The second line of cases holds that “a person has no legitimate expectation of privacy in information he voluntarily turns over to third parties.” In United States v. Miller, the Court determined that the Fourth Amendment did not protect a private citizen’s business records that were held at a bank, and in United States v. Smith the Court held that the same principle applied to a device used by law enforcement to record the phone numbers dialed in a telephone (reasoning that by dialing the number, a person voluntarily disclosed the number to the telephone company). In each of these cases, the Court found that individuals who convey this information to a third party take the risk that it could be conveyed to the Government. While the Court in Carpenter found that CLSI “implicates the third-party principles” of this line of cases, it ultimately declined “to extend Smith and Miller” to cover historical CSLI. According to the Carpenter majority, although the historical CLSI information is delivered to a third party, “an individual maintains a legitimate expectation of privacy in the record of his physical movements as captured through CSLI.” The Court ultimately concluded that the privacy implications in CSLI more closely resembled those in Jones and in fact “present[ed] even greater privacy concerns” than the GPS monitoring of Jones’ vehicle, as a cell phone “tracks nearly exactly the movements of its owner.” The Court even equated this cell phone tracking to putting an ankle monitor on the defendant’s phone. Furthermore, CSLI provides the Government the ability to track an individual’s movement retrospectively.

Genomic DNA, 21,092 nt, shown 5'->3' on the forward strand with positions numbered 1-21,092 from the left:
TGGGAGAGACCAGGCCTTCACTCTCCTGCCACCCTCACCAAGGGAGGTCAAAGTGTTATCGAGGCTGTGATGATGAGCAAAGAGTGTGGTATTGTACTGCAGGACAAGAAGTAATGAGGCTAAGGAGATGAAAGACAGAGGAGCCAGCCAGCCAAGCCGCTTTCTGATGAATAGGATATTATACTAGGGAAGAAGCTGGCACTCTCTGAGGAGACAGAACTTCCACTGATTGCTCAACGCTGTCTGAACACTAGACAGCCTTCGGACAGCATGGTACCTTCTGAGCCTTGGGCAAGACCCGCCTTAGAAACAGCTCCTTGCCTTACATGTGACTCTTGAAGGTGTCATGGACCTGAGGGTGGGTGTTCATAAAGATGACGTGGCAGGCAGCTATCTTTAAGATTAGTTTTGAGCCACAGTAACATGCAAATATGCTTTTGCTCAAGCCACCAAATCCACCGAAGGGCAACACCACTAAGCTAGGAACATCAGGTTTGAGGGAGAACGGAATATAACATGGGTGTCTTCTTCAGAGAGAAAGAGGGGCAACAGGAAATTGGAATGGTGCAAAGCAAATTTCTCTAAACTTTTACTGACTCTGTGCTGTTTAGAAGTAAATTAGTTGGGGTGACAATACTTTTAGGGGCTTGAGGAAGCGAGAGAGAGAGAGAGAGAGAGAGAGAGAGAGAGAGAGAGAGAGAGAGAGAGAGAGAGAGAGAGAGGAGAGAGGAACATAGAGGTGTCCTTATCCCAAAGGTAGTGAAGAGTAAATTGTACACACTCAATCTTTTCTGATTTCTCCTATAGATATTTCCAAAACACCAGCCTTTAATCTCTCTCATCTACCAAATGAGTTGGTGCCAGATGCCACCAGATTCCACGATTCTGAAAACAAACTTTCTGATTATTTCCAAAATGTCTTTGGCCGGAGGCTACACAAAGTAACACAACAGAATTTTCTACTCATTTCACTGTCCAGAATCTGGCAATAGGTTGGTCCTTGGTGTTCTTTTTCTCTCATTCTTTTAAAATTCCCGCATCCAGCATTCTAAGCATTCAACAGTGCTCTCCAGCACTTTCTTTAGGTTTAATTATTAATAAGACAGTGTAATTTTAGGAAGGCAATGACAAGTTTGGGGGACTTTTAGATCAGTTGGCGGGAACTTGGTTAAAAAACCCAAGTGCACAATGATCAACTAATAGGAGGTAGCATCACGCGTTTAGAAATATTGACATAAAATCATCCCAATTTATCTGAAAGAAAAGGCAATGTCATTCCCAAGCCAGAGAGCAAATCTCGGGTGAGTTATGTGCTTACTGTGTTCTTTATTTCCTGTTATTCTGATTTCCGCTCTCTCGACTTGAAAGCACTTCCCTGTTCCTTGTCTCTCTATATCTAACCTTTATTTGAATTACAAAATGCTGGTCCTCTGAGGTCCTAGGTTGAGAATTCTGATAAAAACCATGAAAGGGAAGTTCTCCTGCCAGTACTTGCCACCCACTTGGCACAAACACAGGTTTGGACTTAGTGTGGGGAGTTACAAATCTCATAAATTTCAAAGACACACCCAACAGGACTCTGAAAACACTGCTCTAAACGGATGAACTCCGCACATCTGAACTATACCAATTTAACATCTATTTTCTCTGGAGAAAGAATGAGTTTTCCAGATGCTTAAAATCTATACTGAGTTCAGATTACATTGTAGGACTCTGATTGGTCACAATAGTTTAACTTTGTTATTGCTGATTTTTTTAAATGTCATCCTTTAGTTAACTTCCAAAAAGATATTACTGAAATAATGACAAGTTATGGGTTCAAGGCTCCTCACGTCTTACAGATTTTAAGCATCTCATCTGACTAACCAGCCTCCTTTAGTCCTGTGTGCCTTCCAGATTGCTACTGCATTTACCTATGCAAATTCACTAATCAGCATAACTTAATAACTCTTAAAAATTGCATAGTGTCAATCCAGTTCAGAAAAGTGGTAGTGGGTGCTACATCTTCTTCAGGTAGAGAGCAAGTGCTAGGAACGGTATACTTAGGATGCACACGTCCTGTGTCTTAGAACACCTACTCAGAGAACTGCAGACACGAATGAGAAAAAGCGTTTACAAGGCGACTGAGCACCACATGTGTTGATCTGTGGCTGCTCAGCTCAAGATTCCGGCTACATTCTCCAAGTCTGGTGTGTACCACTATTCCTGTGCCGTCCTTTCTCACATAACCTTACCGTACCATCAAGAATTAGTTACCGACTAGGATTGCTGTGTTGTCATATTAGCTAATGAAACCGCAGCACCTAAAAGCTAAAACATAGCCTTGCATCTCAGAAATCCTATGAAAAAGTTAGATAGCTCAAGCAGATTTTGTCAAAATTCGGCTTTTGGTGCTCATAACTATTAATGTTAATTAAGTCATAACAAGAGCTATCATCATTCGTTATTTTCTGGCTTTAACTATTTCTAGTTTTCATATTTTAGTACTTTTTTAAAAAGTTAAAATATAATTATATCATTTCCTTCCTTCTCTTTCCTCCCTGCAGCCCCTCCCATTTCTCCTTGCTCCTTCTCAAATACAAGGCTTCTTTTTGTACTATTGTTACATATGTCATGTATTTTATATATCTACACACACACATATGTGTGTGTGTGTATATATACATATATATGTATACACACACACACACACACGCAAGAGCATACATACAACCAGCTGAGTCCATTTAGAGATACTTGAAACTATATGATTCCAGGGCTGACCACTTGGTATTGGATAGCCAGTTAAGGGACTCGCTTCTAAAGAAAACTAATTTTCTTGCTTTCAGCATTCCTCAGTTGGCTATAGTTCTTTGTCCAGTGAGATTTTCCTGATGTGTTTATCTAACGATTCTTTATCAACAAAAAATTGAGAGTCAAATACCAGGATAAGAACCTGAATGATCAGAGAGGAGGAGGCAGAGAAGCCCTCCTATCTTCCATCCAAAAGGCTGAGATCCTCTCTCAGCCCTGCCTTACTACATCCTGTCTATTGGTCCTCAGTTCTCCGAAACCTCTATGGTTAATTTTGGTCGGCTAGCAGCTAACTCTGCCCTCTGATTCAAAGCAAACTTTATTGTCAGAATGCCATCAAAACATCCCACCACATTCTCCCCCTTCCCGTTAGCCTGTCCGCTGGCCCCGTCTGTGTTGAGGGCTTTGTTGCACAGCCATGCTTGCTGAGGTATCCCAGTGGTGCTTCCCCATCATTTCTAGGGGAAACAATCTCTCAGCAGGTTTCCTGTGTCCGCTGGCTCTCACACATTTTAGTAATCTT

Having concluded that the Government’s acquisition of the CSLI constituted a search, the Court then found that “the Government must generally obtain a warrant supported by probable cause before acquiring such records.” Based on the significant privacy implications, the Court determined that “an order issued under [the Stored Communications Act] is not a permissible mechanism for accessing [CSLI].”
Four Justices dissented from the Court’s opinion, writing four separate opinions—one by Justice Kennedy, joined by Justices Thomas and Alito; one by Justice Thomas alone; one by Justice Alito, joined by Justice Thomas; and one by Justice Gorsuch. Each of the dissenters concluded principally that the case is governed by the third-party doctrine and that, under Miller and Smith, individuals had no reasonable expectation of privacy in the CSLI given to their wireless carriers. Both Justice Thomas and Justice Gorsuch further criticized the majority for extending its Fourth Amendment jurisprudence and expanding what constitutes a “reasonable expectation of privacy.”
The Court described its holding in Carpenter as “a narrow one.” The Court declined to express any opinion about other uses of CSLI, such as real-time CSLI, and noted that its decision did not “disturb the application of Smith and Miller or call into question conventional surveillance techniques and tools.” The Court’s opinion similarly does not address other types of information collection, such as business records that could reveal location information, or collection techniques “involving foreign affairs or national security,” or law enforcement’s use of facial recognition, biometric data, IP address tracking, or license plate readers. The Carpenter decision will almost certainly be tested in each of these instances to determine how far the courts will expand this newly recognized expectation of privacy. It will also be interesting to monitor how the courts use Carpenter in the civil context. For instance, most state and federal privacy or data protection laws in the United States currently apply only to certain limited types of data. The Court’s holding does, however, continue the recent trend of expanding the reach of the Fourth Amendment to protect an individual’s expectation of privacy given the increasing prevalence of digital technology in modern life.